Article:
There was a time when the name Khaled meant only one star.
Then again, when you take a decade off you will return to a musical landscape where the charts are peppered with different variations of names.
I am not referring to the boisterous Palestinian-American hip-hop producer DJ Khaled or the mellow US crooner Khalid.
I am talking about the original special K, the brilliant Algerian singer and songwriter Khaled.
Back with his first album since 2012's C’est la vie, the singer's Cheb Khaled is the sound of an artist reinvigorated and curious about his craft.
Nearly 50 years since emerging on the scene and taking local genre rai — a vibrant blend of Algerian folk and western popular music styles like pop and rock — to France and eventually the world, Khaled returns to remind us of the rich art form's relevance today.
Nearly all 10 tracks are exercises in fusion and collaboration, as his impassioned vocals are paired with everything from dance music to Spanish flamenco, Indian bhangra and Latin blues.
The album starts off where Khaled’s career began.
He joins DJ Snake on an updated version of Trigue Lycee, a remix of his debut 1976 single released as a 16-year-old.
Where the original had his ebullient vocals expressing hopes of being a singer on the "road to school", the heft and gruffness of the re-recorded vocals gives the rai classic a newfound poignancy.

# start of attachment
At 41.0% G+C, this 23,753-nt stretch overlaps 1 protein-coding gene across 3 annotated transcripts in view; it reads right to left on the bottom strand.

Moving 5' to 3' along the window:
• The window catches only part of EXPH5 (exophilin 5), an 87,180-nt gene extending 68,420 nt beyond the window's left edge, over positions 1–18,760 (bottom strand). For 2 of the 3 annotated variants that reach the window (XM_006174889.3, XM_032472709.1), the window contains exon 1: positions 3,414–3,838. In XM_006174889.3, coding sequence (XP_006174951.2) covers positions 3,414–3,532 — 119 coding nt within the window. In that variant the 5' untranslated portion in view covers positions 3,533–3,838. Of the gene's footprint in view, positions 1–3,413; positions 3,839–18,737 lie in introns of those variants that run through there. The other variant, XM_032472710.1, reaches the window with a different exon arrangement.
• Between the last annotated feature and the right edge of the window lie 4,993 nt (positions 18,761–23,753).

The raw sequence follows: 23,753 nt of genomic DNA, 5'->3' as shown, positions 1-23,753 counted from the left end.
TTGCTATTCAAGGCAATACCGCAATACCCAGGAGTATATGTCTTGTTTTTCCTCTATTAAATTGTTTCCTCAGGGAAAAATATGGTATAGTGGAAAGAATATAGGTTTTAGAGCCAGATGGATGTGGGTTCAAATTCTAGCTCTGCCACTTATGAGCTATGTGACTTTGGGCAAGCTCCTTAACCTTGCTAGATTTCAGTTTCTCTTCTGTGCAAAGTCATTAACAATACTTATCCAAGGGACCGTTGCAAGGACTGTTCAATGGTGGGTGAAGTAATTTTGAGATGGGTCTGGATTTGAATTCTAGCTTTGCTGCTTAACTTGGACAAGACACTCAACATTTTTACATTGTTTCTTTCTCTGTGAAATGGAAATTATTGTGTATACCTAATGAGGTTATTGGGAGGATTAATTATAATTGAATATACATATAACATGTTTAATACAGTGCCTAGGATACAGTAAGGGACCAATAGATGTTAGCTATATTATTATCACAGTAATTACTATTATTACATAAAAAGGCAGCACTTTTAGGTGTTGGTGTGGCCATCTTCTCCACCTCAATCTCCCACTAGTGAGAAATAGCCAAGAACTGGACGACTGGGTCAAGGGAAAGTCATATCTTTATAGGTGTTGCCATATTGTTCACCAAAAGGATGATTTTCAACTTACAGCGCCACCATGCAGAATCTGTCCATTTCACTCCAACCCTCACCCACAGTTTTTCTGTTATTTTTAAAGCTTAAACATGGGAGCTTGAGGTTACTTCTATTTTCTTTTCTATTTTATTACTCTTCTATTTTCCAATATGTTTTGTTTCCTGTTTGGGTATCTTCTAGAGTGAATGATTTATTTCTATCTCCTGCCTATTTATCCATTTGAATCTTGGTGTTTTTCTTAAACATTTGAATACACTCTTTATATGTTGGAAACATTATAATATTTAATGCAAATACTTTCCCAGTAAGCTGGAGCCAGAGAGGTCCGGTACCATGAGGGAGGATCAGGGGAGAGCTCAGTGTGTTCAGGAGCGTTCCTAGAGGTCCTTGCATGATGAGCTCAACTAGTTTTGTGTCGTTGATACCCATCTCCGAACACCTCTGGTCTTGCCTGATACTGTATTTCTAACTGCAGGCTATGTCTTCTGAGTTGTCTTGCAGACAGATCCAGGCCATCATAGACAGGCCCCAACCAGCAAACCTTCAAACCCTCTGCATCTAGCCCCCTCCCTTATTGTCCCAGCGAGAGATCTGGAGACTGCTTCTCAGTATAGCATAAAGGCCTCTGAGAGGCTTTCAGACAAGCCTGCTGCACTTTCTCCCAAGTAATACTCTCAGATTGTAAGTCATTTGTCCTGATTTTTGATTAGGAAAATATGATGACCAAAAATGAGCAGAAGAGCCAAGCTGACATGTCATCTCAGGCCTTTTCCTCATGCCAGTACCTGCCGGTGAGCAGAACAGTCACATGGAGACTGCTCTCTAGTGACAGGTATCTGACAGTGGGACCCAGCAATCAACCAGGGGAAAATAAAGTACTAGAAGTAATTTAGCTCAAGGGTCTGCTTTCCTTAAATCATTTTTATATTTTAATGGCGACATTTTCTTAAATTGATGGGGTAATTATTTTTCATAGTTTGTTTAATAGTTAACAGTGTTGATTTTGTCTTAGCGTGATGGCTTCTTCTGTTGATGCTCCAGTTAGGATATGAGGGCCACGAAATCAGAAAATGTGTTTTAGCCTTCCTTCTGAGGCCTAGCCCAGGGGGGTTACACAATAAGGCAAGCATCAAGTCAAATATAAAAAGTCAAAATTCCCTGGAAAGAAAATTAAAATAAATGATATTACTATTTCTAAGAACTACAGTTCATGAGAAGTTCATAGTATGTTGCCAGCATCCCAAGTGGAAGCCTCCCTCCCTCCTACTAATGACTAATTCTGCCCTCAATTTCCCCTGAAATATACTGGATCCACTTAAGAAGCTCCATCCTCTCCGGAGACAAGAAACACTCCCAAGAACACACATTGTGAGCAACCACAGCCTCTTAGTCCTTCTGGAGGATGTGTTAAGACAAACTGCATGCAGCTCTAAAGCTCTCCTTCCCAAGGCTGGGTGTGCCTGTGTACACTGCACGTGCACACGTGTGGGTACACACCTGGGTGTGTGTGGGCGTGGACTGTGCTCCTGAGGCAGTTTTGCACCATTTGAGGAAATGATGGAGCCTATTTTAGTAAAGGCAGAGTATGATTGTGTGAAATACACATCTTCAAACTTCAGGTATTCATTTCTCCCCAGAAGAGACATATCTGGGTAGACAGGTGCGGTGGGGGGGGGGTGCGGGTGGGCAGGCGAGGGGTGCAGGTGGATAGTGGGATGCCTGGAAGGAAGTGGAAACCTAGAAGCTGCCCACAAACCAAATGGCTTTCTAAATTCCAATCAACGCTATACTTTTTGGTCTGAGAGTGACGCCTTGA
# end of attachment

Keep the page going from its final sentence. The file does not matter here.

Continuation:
DJ Snake, perhaps Algeria’s biggest star since Khaled, updates the track with tasteful rhythms and melodic synths.
Come Together (Acere Que Bola), one of several tracks produced by Lebanese-American composer Dawn Elder and featuring reggae singer Elan Atias, is a joyous blend of Latin percussion and Middle Eastern orchestration as Khaled pleads for reconciliation from "Santiago to LA".
Forever Love, featuring Riffat Sultana, is a rhythmic treat with its marriage of rai and northern Indian bhangra music.
Both artists carry off the romantic duet with aplomb. Khaled's expressive wails exude passion, while Sultana keeps it coy until she promises: “The day I get your love I will dance bhangra the whole day."
That celebration and optimism is carried throughout the album until the plaintive final track, Love to the People, featuring a majestic guitar solo from Carlos Santana and touching notes of ney flute played by the late Lebanese composer Bassam Saba.
Cheb Khaled not only gives us the dose of optimism we need, but provides another reminder why Khaled is one of the Arab world’s most important artists.